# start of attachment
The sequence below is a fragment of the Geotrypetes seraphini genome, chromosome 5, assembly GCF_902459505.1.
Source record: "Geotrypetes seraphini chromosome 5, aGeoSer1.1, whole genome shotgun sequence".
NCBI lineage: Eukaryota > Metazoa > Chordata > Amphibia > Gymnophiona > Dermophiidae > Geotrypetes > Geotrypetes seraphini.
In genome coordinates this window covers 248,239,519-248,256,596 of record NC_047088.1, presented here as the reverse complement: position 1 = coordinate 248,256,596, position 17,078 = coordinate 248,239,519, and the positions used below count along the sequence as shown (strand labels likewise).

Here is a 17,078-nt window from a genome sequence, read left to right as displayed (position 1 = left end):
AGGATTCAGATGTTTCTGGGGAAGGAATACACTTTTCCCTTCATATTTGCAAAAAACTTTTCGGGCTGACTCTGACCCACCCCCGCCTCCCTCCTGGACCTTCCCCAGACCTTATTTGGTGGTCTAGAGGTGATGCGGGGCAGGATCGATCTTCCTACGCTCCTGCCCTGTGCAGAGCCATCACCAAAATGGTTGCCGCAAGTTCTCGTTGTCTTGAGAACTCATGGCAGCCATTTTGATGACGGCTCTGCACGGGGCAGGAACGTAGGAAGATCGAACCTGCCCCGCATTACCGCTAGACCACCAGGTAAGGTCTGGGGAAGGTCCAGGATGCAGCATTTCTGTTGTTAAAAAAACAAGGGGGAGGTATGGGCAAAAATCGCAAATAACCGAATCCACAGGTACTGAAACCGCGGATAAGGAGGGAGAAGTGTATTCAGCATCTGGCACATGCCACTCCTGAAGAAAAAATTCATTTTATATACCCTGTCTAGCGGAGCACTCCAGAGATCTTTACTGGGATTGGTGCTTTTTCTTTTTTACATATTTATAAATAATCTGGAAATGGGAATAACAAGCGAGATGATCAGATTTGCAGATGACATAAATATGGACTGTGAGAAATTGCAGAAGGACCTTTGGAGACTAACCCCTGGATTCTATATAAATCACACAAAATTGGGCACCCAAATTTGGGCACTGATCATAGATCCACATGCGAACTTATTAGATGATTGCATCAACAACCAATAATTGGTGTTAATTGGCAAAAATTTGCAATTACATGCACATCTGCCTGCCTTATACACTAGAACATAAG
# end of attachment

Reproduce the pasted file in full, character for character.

The sequence below is a fragment of the Geotrypetes seraphini genome, chromosome 5, assembly GCF_902459505.1.
Source record: "Geotrypetes seraphini chromosome 5, aGeoSer1.1, whole genome shotgun sequence".
NCBI lineage: Eukaryota > Metazoa > Chordata > Amphibia > Gymnophiona > Dermophiidae > Geotrypetes > Geotrypetes seraphini.
In genome coordinates this window covers 248,239,519-248,256,596 of record NC_047088.1, presented here as the reverse complement: position 1 = coordinate 248,256,596, position 17,078 = coordinate 248,239,519, and the positions used below count along the sequence as shown (strand labels likewise).

Here is a 17,078-nt window from a genome sequence, read left to right as displayed (position 1 = left end):
AGGATTCAGATGTTTCTGGGGAAGGAATACACTTTTCCCTTCATATTTGCAAAAAACTTTTCGGGCTGACTCTGACCCACCCCCGCCTCCCTCCTGGACCTTCCCCAGACCTTATTTGGTGGTCTAGAGGTGATGCGGGGCAGGATCGATCTTCCTACGCTCCTGCCCTGTGCAGAGCCATCACCAAAATGGTTGCCGCAAGTTCTCGTTGTCTTGAGAACTCATGGCAGCCATTTTGATGACGGCTCTGCACGGGGCAGGAACGTAGGAAGATCGAACCTGCCCCGCATTACCGCTAGACCACCAGGTAAGGTCTGGGGAAGGTCCAGGATGCAGCATTTCTGTTGTTAAAAAAACAAGGGGGAGGTATGGGCAAAAATCGCAAATAACCGAATCCACAGGTACTGAAACCGCGGATAAGGAGGGAGAAGTGTATTCAGCATCTGGCACATGCCACTCCTGAAGAAAAAATTCATTTTATATACCCTGTCTAGCGGAGCACTCCAGAGATCTTTACTGGGATTGGTGCTTTTTCTTTTTTACATATTTATAAATAATCTGGAAATGGGAATAACAAGCGAGATGATCAGATTTGCAGATGACATAAATATGGACTGTGAGAAATTGCAGAAGGACCTTTGGAGACTAACCCCTGGATTCTATATAAATCACACAAAATTGGGCACCCAAATTTGGGCACTGATCATAGATCCACATGCGAACTTATTAGATGATTGCATCAACAACCAATAATTGGTGTTAATTGGCAAAAATTTGCAATTACATGCACATCTGCCTGCCTTATACACTAGAACATAAG